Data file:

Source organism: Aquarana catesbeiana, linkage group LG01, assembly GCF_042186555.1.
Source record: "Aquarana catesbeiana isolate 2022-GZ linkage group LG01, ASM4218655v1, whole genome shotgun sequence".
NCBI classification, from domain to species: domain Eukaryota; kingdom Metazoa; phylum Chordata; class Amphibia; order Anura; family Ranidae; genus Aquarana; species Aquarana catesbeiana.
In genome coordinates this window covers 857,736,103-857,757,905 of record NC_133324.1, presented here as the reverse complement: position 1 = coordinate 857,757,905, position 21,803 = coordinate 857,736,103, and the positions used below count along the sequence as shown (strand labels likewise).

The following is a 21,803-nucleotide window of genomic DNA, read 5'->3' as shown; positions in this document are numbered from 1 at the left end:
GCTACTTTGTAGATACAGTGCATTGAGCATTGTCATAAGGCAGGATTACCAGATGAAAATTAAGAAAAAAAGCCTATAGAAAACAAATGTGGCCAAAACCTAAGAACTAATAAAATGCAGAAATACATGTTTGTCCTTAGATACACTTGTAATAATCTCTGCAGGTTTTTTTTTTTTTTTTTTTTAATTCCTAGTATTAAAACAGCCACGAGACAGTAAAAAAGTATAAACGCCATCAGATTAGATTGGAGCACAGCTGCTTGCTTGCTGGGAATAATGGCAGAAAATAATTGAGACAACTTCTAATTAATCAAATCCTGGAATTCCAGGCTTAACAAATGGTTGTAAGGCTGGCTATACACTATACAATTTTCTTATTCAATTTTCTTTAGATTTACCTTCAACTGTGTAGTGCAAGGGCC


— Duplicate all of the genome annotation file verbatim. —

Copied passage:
Source organism: Aquarana catesbeiana, linkage group LG01, assembly GCF_042186555.1.
Source record: "Aquarana catesbeiana isolate 2022-GZ linkage group LG01, ASM4218655v1, whole genome shotgun sequence".
NCBI classification, from domain to species: domain Eukaryota; kingdom Metazoa; phylum Chordata; class Amphibia; order Anura; family Ranidae; genus Aquarana; species Aquarana catesbeiana.
In genome coordinates this window covers 857,736,103-857,757,905 of record NC_133324.1, presented here as the reverse complement: position 1 = coordinate 857,757,905, position 21,803 = coordinate 857,736,103, and the positions used below count along the sequence as shown (strand labels likewise).

The following is a 21,803-nucleotide window of genomic DNA, read 5'->3' as shown; positions in this document are numbered from 1 at the left end:
GCTACTTTGTAGATACAGTGCATTGAGCATTGTCATAAGGCAGGATTACCAGATGAAAATTAAGAAAAAAAGCCTATAGAAAACAAATGTGGCCAAAACCTAAGAACTAATAAAATGCAGAAATACATGTTTGTCCTTAGATACACTTGTAATAATCTCTGCAGGTTTTTTTTTTTTTTTTTTTTAATTCCTAGTATTAAAACAGCCACGAGACAGTAAAAAAGTATAAACGCCATCAGATTAGATTGGAGCACAGCTGCTTGCTTGCTGGGAATAATGGCAGAAAATAATTGAGACAACTTCTAATTAATCAAATCCTGGAATTCCAGGCTTAACAAATGGTTGTAAGGCTGGCTATACACTATACAATTTTCTTATTCAATTTTCTTTAGATTTACCTTCAACTGTGTAGTGCAAGGGCC